Vietnam, commissioned by the Department of Defense, detailed a long
series of public deceptions. The Supreme Court ruled that its publication was legal.
The ARVN launched Operation Lam
in February 1971, aimed at cutting the Ho Chi Minh
trail in Laos. The ostensibly neutral Laos had long been the scene
of a Secret War
. After meeting
resistance, ARVN forces retreated in a confused rout. They fled
along roads littered with their own dead. When they ran out of
fuel, soldiers abandoned their vehicles and attempted to barge
their way on to American helicopters sent to evacuate the wounded.
Many ARVN soldiers clung to helicopter skids in a desperate attempt
to save themselves. U.S. aircraft had to destroy abandoned
equipment, including tanks, to prevent them from falling into enemy
hands. Half of the invading ARVN troops were either captured or
killed. The operation was a fiasco and represented a clear failure
of Vietnamization. As Karnow noted "the blunders were monumental...
The (South Vietnamese) government's top officers had been tutored
by the Americans for ten or fifteen years, many at training schools
in the United States, yet they had learned little."
In 1971 Australia and New Zealand withdrew their soldiers. The U.S.
troop count was further reduced to 196,700, with a deadline to
remove another 45,000 troops by February 1972. As peace protests
spread across the United States, disillusionment grew in the ranks.
Drug use increased, race relations grew tense and the number of
soldiers disobeying officers rose. Fragging
, or the murder of unpopular
officers with fragmentation grenades, increased.
Vietnamization was again tested by the Easter Offensive
of 1972, a massive
conventional invasion of South Vietnam. The VPA and NLF quickly
overran the northern provinces and in coordination with other
forces attacked from Cambodia, threatening to cut the country in
half. U.S. troop withdrawals continued. But American airpower came
to the rescue with Operation
, and the offensive was halted. However, it became
clear that without American airpower South Vietnam could not
survive. The last remaining American ground troops were withdrawn
1972 election and Paris Peace Accords
The war was the central issue of the 1972 presidential
. Nixon's opponent, George
, campaigned on a platform of withdrawal from Vietnam.
Nixon's National Security Adviser, Henry
, continued secret negotiations with North Vietnam's
Le Duc Tho
. In October 1972, they reached
However, South Vietnamese President Thieu demanded massive changes
to the peace accord. When North Vietnam went public with the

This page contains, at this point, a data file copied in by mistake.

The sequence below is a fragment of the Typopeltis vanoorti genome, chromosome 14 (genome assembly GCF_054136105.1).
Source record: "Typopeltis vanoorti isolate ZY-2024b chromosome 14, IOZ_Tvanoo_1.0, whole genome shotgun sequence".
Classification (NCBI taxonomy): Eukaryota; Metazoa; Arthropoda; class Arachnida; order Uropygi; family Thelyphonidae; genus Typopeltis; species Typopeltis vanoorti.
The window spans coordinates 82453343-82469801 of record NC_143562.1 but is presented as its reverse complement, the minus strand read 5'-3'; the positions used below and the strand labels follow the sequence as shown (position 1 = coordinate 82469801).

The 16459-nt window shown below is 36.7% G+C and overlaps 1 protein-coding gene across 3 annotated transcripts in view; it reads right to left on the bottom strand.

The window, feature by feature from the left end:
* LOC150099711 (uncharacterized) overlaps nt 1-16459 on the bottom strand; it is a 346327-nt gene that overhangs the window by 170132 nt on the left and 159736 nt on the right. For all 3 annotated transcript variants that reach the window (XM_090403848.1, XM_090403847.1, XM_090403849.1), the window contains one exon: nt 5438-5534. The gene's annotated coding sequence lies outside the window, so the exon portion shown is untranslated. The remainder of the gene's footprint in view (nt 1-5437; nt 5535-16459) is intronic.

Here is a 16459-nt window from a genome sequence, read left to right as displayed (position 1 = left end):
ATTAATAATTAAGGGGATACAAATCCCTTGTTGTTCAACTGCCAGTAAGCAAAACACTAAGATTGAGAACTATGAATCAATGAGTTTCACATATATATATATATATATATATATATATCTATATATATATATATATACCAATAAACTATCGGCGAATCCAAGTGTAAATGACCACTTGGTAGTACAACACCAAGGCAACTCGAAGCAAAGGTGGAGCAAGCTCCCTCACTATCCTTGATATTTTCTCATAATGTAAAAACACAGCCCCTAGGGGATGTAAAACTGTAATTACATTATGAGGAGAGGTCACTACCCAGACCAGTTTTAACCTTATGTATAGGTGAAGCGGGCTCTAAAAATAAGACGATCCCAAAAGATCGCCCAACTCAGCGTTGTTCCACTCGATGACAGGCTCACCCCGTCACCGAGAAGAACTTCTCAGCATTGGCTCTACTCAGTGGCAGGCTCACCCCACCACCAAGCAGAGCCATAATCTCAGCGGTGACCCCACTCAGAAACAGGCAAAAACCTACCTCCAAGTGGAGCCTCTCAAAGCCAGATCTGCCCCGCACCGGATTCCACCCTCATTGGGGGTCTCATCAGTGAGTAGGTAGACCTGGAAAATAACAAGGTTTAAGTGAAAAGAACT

agreement's details, the Nixon administration claimed that the
North was attempting to embarrass the President. The negotiations
became deadlocked. Hanoi demanded new changes.
To show his support for South Vietnam and force Hanoi back to the
negotiating table, Nixon ordered Operation Linebacker II
, a massive
bombing of Hanoi and Haiphong. The offensive destroyed much of the
remaining economic and industrial capacity of North Vietnam.
Simultaneously Nixon pressured Thieu to accept the terms of the
agreement, threatening to conclude a bilateral peace deal and cut
off American aid.
On 15 January 1973, Nixon announced the suspension of offensive
action against North Vietnam. The Paris Peace Accords
on "Ending the War
and Restoring Peace in Vietnam" were signed on 27 January 1973,
officially ending direct U.S. involvement in the Vietnam War. A
cease-fire was declared across North and South Vietnam. U.S.
were released. The agreement
guaranteed the territorial integrity of Vietnam and, like
the Geneva Conference of
1954, called for national elections in the North and South.
The Paris Peace Accords stipulated a sixty-day period for the total
withdrawal of U.S. forces. "This article," noted Peter Church,
"proved... to be the only one of the Paris Agreements which was
fully carried out."
Opposition to the Vietnam War: 1962–1975
advocates within the peace movement advocated a unilateral
withdrawal of U.S. forces from Vietnam.
reason given for the withdrawal is that it would contribute to a
lessening of tensions in the region and thus less human bloodshed.
Another, contrasting reason was that the Vietnamese should work out
their problems independent of foreign influence.
Early opposition to America's involvement in Vietnam was centered
around the Geneva conference of
and its mandate that elections be held to unite the
country. America's refusal to sign the Accords, and their support
of Diem, was considered to be thwarting the very democracy that